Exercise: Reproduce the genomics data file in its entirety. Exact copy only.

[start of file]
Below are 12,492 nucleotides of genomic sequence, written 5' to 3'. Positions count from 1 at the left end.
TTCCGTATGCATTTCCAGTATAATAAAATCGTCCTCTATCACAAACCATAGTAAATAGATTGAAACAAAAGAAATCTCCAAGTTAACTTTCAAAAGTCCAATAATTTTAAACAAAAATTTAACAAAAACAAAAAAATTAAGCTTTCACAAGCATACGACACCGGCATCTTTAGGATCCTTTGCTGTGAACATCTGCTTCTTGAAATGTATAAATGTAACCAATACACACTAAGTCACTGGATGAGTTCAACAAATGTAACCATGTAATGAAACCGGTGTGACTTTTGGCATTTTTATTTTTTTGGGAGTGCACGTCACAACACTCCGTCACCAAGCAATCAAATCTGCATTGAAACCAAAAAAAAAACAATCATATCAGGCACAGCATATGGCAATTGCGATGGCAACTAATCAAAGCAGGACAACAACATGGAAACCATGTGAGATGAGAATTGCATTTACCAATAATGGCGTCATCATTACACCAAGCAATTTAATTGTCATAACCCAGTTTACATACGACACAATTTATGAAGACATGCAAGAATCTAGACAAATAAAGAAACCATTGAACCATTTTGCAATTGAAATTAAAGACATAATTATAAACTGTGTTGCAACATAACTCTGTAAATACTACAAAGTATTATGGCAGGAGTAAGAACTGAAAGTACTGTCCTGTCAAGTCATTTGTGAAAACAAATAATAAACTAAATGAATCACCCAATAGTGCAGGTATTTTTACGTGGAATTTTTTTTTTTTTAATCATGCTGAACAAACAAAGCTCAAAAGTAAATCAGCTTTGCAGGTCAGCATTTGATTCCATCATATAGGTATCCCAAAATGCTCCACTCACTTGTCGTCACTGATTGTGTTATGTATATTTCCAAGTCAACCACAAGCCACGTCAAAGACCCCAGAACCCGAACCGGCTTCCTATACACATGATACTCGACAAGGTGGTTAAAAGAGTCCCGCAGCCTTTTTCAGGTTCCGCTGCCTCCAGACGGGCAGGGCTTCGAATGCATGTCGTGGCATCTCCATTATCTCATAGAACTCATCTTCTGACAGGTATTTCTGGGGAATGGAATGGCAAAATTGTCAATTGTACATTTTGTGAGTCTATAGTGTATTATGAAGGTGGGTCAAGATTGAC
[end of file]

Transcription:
Below are 12,492 nucleotides of genomic sequence, written 5' to 3'. Positions count from 1 at the left end.
TTCCGTATGCATTTCCAGTATAATAAAATCGTCCTCTATCACAAACCATAGTAAATAGATTGAAACAAAAGAAATCTCCAAGTTAACTTTCAAAAGTCCAATAATTTTAAACAAAAATTTAACAAAAACAAAAAAATTAAGCTTTCACAAGCATACGACACCGGCATCTTTAGGATCCTTTGCTGTGAACATCTGCTTCTTGAAATGTATAAATGTAACCAATACACACTAAGTCACTGGATGAGTTCAACAAATGTAACCATGTAATGAAACCGGTGTGACTTTTGGCATTTTTATTTTTTTGGGAGTGCACGTCACAACACTCCGTCACCAAGCAATCAAATCTGCATTGAAACCAAAAAAAAAACAATCATATCAGGCACAGCATATGGCAATTGCGATGGCAACTAATCAAAGCAGGACAACAACATGGAAACCATGTGAGATGAGAATTGCATTTACCAATAATGGCGTCATCATTACACCAAGCAATTTAATTGTCATAACCCAGTTTACATACGACACAATTTATGAAGACATGCAAGAATCTAGACAAATAAAGAAACCATTGAACCATTTTGCAATTGAAATTAAAGACATAATTATAAACTGTGTTGCAACATAACTCTGTAAATACTACAAAGTATTATGGCAGGAGTAAGAACTGAAAGTACTGTCCTGTCAAGTCATTTGTGAAAACAAATAATAAACTAAATGAATCACCCAATAGTGCAGGTATTTTTACGTGGAATTTTTTTTTTTTTAATCATGCTGAACAAACAAAGCTCAAAAGTAAATCAGCTTTGCAGGTCAGCATTTGATTCCATCATATAGGTATCCCAAAATGCTCCACTCACTTGTCGTCACTGATTGTGTTATGTATATTTCCAAGTCAACCACAAGCCACGTCAAAGACCCCAGAACCCGAACCGGCTTCCTATACACATGATACTCGACAAGGTGGTTAAAAGAGTCCCGCAGCCTTTTTCAGGTTCCGCTGCCTCCAGACGGGCAGGGCTTCGAATGCATGTCGTGGCATCTCCATTATCTCATAGAACTCATCTTCTGACAGGTATTTCTGGGGAATGGAATGGCAAAATTGTCAATTGTACATTTTGTGAGTCTATAGTGTATTATGAAGGTGGGTCAAGATTGAC